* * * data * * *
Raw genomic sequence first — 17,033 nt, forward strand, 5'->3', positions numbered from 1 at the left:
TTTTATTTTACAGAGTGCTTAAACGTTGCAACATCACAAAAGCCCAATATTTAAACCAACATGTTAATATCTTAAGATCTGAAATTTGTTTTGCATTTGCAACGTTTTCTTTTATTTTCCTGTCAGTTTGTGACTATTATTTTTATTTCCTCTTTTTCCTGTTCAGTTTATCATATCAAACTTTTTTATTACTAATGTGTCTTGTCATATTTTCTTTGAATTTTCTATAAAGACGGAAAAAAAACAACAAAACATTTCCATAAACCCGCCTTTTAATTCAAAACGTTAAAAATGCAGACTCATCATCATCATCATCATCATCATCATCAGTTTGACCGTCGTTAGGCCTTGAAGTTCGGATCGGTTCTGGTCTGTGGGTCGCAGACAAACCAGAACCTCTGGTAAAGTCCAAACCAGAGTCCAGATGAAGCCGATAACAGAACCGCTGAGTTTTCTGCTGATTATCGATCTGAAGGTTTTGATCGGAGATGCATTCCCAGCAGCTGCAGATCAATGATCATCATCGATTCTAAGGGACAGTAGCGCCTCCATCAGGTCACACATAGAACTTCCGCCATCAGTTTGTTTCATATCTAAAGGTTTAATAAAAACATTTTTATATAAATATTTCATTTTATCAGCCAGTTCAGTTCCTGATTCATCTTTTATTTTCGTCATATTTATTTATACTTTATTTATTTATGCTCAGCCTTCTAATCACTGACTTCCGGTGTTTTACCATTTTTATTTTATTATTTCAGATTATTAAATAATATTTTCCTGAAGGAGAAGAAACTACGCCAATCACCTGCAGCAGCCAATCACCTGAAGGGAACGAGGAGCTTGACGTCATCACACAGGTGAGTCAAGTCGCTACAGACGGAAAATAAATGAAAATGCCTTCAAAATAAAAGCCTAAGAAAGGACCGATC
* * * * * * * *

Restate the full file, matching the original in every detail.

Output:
Raw genomic sequence first — 17,033 nt, forward strand, 5'->3', positions numbered from 1 at the left:
TTTTATTTTACAGAGTGCTTAAACGTTGCAACATCACAAAAGCCCAATATTTAAACCAACATGTTAATATCTTAAGATCTGAAATTTGTTTTGCATTTGCAACGTTTTCTTTTATTTTCCTGTCAGTTTGTGACTATTATTTTTATTTCCTCTTTTTCCTGTTCAGTTTATCATATCAAACTTTTTTATTACTAATGTGTCTTGTCATATTTTCTTTGAATTTTCTATAAAGACGGAAAAAAAACAACAAAACATTTCCATAAACCCGCCTTTTAATTCAAAACGTTAAAAATGCAGACTCATCATCATCATCATCATCATCATCATCAGTTTGACCGTCGTTAGGCCTTGAAGTTCGGATCGGTTCTGGTCTGTGGGTCGCAGACAAACCAGAACCTCTGGTAAAGTCCAAACCAGAGTCCAGATGAAGCCGATAACAGAACCGCTGAGTTTTCTGCTGATTATCGATCTGAAGGTTTTGATCGGAGATGCATTCCCAGCAGCTGCAGATCAATGATCATCATCGATTCTAAGGGACAGTAGCGCCTCCATCAGGTCACACATAGAACTTCCGCCATCAGTTTGTTTCATATCTAAAGGTTTAATAAAAACATTTTTATATAAATATTTCATTTTATCAGCCAGTTCAGTTCCTGATTCATCTTTTATTTTCGTCATATTTATTTATACTTTATTTATTTATGCTCAGCCTTCTAATCACTGACTTCCGGTGTTTTACCATTTTTATTTTATTATTTCAGATTATTAAATAATATTTTCCTGAAGGAGAAGAAACTACGCCAATCACCTGCAGCAGCCAATCACCTGAAGGGAACGAGGAGCTTGACGTCATCACACAGGTGAGTCAAGTCGCTACAGACGGAAAATAAATGAAAATGCCTTCAAAATAAAAGCCTAAGAAAGGACCGATC